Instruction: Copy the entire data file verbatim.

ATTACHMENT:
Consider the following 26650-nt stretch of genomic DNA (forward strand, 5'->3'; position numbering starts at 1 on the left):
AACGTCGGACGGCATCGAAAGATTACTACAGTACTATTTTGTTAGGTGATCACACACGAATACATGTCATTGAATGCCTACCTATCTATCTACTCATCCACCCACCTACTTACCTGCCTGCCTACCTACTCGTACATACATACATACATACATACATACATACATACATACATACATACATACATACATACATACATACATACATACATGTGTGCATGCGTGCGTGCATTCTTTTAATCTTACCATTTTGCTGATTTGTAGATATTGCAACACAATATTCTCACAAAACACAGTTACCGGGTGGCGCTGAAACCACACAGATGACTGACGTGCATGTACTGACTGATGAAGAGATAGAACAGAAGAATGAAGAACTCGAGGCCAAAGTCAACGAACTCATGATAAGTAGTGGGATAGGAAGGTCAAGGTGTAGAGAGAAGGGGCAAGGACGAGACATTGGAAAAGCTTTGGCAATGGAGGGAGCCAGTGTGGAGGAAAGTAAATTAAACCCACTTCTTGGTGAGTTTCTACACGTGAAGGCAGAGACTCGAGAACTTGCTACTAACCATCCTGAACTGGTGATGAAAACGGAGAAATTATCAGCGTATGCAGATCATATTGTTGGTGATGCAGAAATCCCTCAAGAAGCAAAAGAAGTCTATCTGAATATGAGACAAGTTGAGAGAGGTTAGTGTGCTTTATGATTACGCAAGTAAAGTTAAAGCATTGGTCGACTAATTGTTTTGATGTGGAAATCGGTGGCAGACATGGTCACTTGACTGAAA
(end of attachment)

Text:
Consider the following 26650-nt stretch of genomic DNA (forward strand, 5'->3'; position numbering starts at 1 on the left):
AACGTCGGACGGCATCGAAAGATTACTACAGTACTATTTTGTTAGGTGATCACACACGAATACATGTCATTGAATGCCTACCTATCTATCTACTCATCCACCCACCTACTTACCTGCCTGCCTACCTACTCGTACATACATACATACATACATACATACATACATACATACATACATACATACATACATACATACATACATACATACATGTGTGCATGCGTGCGTGCATTCTTTTAATCTTACCATTTTGCTGATTTGTAGATATTGCAACACAATATTCTCACAAAACACAGTTACCGGGTGGCGCTGAAACCACACAGATGACTGACGTGCATGTACTGACTGATGAAGAGATAGAACAGAAGAATGAAGAACTCGAGGCCAAAGTCAACGAACTCATGATAAGTAGTGGGATAGGAAGGTCAAGGTGTAGAGAGAAGGGGCAAGGACGAGACATTGGAAAAGCTTTGGCAATGGAGGGAGCCAGTGTGGAGGAAAGTAAATTAAACCCACTTCTTGGTGAGTTTCTACACGTGAAGGCAGAGACTCGAGAACTTGCTACTAACCATCCTGAACTGGTGATGAAAACGGAGAAATTATCAGCGTATGCAGATCATATTGTTGGTGATGCAGAAATCCCTCAAGAAGCAAAAGAAGTCTATCTGAATATGAGACAAGTTGAGAGAGGTTAGTGTGCTTTATGATTACGCAAGTAAAGTTAAAGCATTGGTCGACTAATTGTTTTGATGTGGAAATCGGTGGCAGACATGGTCACTTGACTGAAA